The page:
Working with wood means getting to know the strengths and weaknesses of this ubiquitous building material. The strength of the wood and the purpose of the wood/fastener combination can guide you toward what type of fastener is needed. You may only think of nails and screws when thinking of wood-fastening hardware, but those are just two of many different types of fasteners used to connect a piece of wood to something else.
Nails are one of the most commonly used wood fasteners in the world. Most nails are made of metal and are often coated with zinc to help prevent rust. Nails are available in a variety of sizes for a variety of types of wood. In addition to general nails, you can also find upholstery nails, paneling nails and finishing nails, where the heads are hidden from view inside the wood.
Screws are another common type of wood fastener and they can be made of steel alloy, bronze, aluminum or stainless and coated with zinc or chromium to stave off corrosion. Flathead screws are used for creating a countersink in a piece of wood while smaller screws are used for joining plywood.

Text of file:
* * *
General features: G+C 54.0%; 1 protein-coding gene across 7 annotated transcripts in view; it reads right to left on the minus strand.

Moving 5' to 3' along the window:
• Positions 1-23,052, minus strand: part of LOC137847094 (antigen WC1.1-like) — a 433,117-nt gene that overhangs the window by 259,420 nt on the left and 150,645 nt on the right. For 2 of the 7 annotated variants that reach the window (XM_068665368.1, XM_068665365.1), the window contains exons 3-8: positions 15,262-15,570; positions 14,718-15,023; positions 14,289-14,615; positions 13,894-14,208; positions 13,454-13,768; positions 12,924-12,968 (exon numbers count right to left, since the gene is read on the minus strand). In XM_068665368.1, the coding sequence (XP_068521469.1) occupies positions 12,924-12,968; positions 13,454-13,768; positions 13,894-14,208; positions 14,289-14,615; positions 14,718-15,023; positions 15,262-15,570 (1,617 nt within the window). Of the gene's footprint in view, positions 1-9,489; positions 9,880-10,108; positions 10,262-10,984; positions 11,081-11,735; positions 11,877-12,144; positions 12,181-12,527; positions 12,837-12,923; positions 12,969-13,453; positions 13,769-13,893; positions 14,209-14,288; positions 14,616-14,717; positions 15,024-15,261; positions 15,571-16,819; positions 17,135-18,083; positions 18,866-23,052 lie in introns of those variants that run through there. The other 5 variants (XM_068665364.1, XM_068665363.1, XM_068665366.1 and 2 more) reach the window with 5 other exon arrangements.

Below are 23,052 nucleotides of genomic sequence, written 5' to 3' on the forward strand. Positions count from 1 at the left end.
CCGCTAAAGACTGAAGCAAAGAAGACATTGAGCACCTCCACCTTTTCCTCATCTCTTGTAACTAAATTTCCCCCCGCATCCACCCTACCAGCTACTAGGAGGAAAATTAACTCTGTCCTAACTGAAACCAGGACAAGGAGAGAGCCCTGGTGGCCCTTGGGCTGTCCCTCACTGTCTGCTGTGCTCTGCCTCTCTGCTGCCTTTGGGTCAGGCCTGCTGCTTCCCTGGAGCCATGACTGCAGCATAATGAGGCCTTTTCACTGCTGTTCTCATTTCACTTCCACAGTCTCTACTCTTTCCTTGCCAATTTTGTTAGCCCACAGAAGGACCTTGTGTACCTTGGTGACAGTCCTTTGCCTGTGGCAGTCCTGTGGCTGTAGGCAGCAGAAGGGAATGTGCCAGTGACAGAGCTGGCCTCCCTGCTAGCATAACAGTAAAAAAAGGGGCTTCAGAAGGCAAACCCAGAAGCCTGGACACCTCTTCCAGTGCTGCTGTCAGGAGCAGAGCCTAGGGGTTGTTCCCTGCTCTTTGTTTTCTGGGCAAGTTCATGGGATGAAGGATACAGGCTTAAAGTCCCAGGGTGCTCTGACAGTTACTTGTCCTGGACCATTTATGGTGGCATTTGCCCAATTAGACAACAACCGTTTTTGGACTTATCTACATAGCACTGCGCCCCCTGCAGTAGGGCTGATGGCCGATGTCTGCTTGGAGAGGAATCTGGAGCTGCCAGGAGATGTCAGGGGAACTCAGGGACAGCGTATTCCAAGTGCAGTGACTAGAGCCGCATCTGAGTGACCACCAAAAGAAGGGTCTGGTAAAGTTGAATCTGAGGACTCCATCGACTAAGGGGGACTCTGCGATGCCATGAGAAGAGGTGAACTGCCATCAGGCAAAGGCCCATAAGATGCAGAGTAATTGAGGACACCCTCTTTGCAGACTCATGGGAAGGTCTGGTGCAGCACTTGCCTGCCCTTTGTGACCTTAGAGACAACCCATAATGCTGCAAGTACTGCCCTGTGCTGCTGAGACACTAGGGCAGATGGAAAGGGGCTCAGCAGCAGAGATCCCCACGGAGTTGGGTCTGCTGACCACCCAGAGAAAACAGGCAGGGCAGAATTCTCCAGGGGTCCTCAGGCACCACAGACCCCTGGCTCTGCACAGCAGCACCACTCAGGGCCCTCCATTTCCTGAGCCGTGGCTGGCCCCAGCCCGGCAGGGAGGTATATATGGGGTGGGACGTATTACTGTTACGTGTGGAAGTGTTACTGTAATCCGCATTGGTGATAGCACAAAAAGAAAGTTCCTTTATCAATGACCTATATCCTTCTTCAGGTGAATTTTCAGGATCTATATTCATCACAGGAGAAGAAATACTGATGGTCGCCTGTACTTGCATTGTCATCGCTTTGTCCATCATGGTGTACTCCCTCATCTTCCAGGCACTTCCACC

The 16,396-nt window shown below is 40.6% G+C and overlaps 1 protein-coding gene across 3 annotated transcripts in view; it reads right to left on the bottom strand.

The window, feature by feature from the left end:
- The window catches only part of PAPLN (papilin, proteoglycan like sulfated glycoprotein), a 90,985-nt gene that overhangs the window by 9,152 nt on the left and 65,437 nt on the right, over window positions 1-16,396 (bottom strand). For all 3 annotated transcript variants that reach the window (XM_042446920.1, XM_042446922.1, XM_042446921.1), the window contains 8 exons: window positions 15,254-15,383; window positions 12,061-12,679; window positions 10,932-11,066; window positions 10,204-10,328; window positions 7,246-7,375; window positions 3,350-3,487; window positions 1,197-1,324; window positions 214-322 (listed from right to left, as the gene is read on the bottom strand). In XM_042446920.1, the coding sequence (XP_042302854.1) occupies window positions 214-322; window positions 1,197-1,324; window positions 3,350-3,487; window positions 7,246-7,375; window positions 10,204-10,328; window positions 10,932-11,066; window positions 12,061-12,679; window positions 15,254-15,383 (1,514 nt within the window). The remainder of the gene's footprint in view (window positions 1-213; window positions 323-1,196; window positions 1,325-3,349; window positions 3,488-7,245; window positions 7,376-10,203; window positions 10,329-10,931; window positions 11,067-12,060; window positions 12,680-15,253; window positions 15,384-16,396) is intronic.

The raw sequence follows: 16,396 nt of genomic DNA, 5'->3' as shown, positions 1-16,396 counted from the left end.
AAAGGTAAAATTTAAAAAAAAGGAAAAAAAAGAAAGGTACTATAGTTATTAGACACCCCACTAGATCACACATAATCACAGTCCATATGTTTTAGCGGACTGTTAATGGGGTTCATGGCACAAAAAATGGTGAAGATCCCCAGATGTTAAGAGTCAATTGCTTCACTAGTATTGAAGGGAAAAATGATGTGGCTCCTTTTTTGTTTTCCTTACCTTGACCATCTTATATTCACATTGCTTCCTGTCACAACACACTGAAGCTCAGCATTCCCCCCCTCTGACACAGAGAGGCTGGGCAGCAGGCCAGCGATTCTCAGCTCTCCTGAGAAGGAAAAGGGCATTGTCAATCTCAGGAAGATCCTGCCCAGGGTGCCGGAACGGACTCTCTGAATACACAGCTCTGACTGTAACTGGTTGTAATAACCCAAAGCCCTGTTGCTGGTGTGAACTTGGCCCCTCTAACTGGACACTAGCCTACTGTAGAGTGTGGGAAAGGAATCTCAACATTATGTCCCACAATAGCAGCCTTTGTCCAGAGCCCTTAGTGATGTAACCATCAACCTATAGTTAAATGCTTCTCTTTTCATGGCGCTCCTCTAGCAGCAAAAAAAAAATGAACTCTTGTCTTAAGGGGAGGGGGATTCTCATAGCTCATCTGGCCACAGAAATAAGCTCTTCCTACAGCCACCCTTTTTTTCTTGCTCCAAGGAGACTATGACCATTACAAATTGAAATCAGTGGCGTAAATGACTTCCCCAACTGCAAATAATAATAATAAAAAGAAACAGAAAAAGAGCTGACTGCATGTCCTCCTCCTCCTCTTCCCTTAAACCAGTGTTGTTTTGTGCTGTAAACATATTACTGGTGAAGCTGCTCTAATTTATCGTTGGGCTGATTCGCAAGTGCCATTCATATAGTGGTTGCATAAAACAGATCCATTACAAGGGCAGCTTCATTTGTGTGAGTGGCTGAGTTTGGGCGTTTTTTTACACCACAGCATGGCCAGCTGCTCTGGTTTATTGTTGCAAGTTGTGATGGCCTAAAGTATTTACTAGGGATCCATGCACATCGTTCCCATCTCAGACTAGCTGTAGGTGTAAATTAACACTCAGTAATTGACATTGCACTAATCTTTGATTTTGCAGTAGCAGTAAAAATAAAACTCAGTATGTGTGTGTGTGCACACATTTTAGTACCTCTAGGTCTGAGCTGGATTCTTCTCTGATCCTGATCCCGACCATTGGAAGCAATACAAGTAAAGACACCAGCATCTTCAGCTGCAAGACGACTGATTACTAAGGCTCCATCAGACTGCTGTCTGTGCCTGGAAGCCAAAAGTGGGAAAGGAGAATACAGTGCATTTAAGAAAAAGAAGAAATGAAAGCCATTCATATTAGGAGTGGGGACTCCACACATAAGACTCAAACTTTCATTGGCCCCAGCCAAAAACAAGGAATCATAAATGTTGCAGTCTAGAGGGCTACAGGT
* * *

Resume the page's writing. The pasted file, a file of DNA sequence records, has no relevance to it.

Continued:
Knock-down fittings are used to fasten together wood objects that may need to be dismantled and put back together. Corner brackets are used with hanger bolts to fasten a corner block for a right angle from two pieces of wood. Teenuts are used to create a stronger bolt fastening when the bolt is inserted into the back of a hole.
- "Woodworking Wisdom: The Ultimate Guide to Cabinetry and Furniture Making;" Nick Engler; 1997
- "The Visual Handbook of Building and Remodeling;" Charlie Wing; 1990
- New Wood Screw image by Jim Mills from Fotolia.com